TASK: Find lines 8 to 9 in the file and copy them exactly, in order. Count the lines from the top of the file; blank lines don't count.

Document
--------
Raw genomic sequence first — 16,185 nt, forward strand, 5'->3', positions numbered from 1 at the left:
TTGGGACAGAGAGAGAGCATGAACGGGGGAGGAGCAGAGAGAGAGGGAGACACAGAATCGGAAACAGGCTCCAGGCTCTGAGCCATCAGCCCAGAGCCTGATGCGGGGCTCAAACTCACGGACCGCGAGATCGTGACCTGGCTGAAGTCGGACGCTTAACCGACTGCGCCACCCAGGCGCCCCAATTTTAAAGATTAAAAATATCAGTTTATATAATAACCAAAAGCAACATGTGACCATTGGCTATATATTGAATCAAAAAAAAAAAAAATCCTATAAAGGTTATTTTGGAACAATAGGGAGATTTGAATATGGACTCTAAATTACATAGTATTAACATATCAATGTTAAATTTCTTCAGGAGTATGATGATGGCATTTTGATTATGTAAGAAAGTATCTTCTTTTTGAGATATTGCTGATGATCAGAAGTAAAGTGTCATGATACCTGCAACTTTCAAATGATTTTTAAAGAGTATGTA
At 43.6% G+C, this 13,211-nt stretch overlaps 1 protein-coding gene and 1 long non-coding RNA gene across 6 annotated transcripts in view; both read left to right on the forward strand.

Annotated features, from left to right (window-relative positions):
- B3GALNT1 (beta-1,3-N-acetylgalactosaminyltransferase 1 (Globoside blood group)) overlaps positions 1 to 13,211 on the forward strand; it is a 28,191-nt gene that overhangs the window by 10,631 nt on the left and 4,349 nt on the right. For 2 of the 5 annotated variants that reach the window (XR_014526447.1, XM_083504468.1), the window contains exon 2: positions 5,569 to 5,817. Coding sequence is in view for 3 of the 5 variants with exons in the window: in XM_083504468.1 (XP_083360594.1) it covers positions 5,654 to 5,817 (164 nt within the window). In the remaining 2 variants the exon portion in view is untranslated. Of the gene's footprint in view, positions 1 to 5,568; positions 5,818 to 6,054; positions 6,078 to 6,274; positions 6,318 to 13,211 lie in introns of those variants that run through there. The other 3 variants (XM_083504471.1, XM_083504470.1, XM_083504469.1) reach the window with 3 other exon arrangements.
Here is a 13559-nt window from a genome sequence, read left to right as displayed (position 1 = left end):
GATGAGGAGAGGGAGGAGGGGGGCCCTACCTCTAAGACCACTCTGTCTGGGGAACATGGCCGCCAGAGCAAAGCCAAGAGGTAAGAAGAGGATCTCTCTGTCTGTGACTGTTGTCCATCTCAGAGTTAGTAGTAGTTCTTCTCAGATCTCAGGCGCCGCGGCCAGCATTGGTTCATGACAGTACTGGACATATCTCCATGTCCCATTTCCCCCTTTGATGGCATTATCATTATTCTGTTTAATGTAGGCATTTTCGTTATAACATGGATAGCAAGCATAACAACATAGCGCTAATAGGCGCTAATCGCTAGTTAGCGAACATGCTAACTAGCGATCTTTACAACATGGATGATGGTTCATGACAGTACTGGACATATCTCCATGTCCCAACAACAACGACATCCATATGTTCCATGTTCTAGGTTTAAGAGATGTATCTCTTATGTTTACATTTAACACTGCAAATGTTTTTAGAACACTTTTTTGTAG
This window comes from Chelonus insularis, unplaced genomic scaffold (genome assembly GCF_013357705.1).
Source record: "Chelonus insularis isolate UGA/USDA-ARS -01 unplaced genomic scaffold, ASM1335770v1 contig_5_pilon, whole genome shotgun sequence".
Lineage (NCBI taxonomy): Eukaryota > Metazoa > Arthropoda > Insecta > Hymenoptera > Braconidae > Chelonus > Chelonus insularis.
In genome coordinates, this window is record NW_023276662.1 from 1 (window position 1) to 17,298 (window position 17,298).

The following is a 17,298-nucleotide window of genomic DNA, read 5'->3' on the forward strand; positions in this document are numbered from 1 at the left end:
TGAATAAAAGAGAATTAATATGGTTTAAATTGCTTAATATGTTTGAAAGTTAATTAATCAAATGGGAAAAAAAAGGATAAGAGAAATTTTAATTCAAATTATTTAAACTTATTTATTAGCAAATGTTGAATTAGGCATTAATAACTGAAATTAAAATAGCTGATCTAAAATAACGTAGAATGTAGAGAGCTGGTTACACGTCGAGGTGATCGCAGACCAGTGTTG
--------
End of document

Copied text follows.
This window comes from Chelonus insularis, unplaced genomic scaffold (genome assembly GCF_013357705.1).
Source record: "Chelonus insularis isolate UGA/USDA-ARS -01 unplaced genomic scaffold, ASM1335770v1 contig_5_pilon, whole genome shotgun sequence".